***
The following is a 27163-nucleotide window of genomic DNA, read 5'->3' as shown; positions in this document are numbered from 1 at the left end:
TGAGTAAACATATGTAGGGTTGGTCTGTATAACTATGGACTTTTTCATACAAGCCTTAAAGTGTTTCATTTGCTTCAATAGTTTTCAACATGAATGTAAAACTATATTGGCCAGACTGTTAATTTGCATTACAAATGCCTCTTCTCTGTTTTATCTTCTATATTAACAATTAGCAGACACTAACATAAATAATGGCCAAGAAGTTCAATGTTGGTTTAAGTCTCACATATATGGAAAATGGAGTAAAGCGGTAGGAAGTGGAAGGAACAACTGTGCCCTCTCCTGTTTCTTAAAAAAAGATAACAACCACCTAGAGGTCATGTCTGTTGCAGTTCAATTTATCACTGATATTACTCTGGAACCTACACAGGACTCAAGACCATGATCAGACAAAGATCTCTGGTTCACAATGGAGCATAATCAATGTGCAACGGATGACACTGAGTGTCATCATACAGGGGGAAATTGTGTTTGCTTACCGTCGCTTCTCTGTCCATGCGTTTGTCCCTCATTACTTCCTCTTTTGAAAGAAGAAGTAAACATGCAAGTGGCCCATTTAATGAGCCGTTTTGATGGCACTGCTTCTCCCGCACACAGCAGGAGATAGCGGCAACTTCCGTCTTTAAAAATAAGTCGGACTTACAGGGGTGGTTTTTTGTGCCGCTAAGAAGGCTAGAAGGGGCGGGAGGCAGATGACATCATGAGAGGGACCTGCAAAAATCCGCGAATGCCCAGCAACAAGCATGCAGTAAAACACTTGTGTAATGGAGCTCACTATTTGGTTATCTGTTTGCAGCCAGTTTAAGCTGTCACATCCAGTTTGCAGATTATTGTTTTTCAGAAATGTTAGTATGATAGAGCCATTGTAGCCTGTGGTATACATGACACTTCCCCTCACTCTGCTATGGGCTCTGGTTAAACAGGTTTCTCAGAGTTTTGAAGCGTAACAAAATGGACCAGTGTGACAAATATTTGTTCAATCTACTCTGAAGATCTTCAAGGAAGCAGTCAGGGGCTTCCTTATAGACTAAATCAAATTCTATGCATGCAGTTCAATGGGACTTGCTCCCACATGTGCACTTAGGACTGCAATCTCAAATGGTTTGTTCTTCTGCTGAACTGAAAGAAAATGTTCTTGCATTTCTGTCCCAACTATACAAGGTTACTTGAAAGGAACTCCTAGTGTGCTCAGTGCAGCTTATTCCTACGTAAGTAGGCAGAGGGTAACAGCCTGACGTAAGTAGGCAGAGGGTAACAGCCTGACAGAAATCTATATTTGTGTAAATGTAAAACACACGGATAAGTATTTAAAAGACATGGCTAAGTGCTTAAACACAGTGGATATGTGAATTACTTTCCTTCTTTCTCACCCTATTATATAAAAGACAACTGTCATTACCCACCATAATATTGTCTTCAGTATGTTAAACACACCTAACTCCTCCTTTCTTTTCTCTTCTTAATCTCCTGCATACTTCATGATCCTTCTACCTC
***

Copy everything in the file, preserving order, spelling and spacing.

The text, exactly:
The following is a 27163-nucleotide window of genomic DNA, read 5'->3' as shown; positions in this document are numbered from 1 at the left end:
TGAGTAAACATATGTAGGGTTGGTCTGTATAACTATGGACTTTTTCATACAAGCCTTAAAGTGTTTCATTTGCTTCAATAGTTTTCAACATGAATGTAAAACTATATTGGCCAGACTGTTAATTTGCATTACAAATGCCTCTTCTCTGTTTTATCTTCTATATTAACAATTAGCAGACACTAACATAAATAATGGCCAAGAAGTTCAATGTTGGTTTAAGTCTCACATATATGGAAAATGGAGTAAAGCGGTAGGAAGTGGAAGGAACAACTGTGCCCTCTCCTGTTTCTTAAAAAAAGATAACAACCACCTAGAGGTCATGTCTGTTGCAGTTCAATTTATCACTGATATTACTCTGGAACCTACACAGGACTCAAGACCATGATCAGACAAAGATCTCTGGTTCACAATGGAGCATAATCAATGTGCAACGGATGACACTGAGTGTCATCATACAGGGGGAAATTGTGTTTGCTTACCGTCGCTTCTCTGTCCATGCGTTTGTCCCTCATTACTTCCTCTTTTGAAAGAAGAAGTAAACATGCAAGTGGCCCATTTAATGAGCCGTTTTGATGGCACTGCTTCTCCCGCACACAGCAGGAGATAGCGGCAACTTCCGTCTTTAAAAATAAGTCGGACTTACAGGGGTGGTTTTTTGTGCCGCTAAGAAGGCTAGAAGGGGCGGGAGGCAGATGACATCATGAGAGGGACCTGCAAAAATCCGCGAATGCCCAGCAACAAGCATGCAGTAAAACACTTGTGTAATGGAGCTCACTATTTGGTTATCTGTTTGCAGCCAGTTTAAGCTGTCACATCCAGTTTGCAGATTATTGTTTTTCAGAAATGTTAGTATGATAGAGCCATTGTAGCCTGTGGTATACATGACACTTCCCCTCACTCTGCTATGGGCTCTGGTTAAACAGGTTTCTCAGAGTTTTGAAGCGTAACAAAATGGACCAGTGTGACAAATATTTGTTCAATCTACTCTGAAGATCTTCAAGGAAGCAGTCAGGGGCTTCCTTATAGACTAAATCAAATTCTATGCATGCAGTTCAATGGGACTTGCTCCCACATGTGCACTTAGGACTGCAATCTCAAATGGTTTGTTCTTCTGCTGAACTGAAAGAAAATGTTCTTGCATTTCTGTCCCAACTATACAAGGTTACTTGAAAGGAACTCCTAGTGTGCTCAGTGCAGCTTATTCCTACGTAAGTAGGCAGAGGGTAACAGCCTGACGTAAGTAGGCAGAGGGTAACAGCCTGACAGAAATCTATATTTGTGTAAATGTAAAACACACGGATAAGTATTTAAAAGACATGGCTAAGTGCTTAAACACAGTGGATATGTGAATTACTTTCCTTCTTTCTCACCCTATTATATAAAAGACAACTGTCATTACCCACCATAATATTGTCTTCAGTATGTTAAACACACCTAACTCCTCCTTTCTTTTCTCTTCTTAATCTCCTGCATACTTCATGATCCTTCTACCTC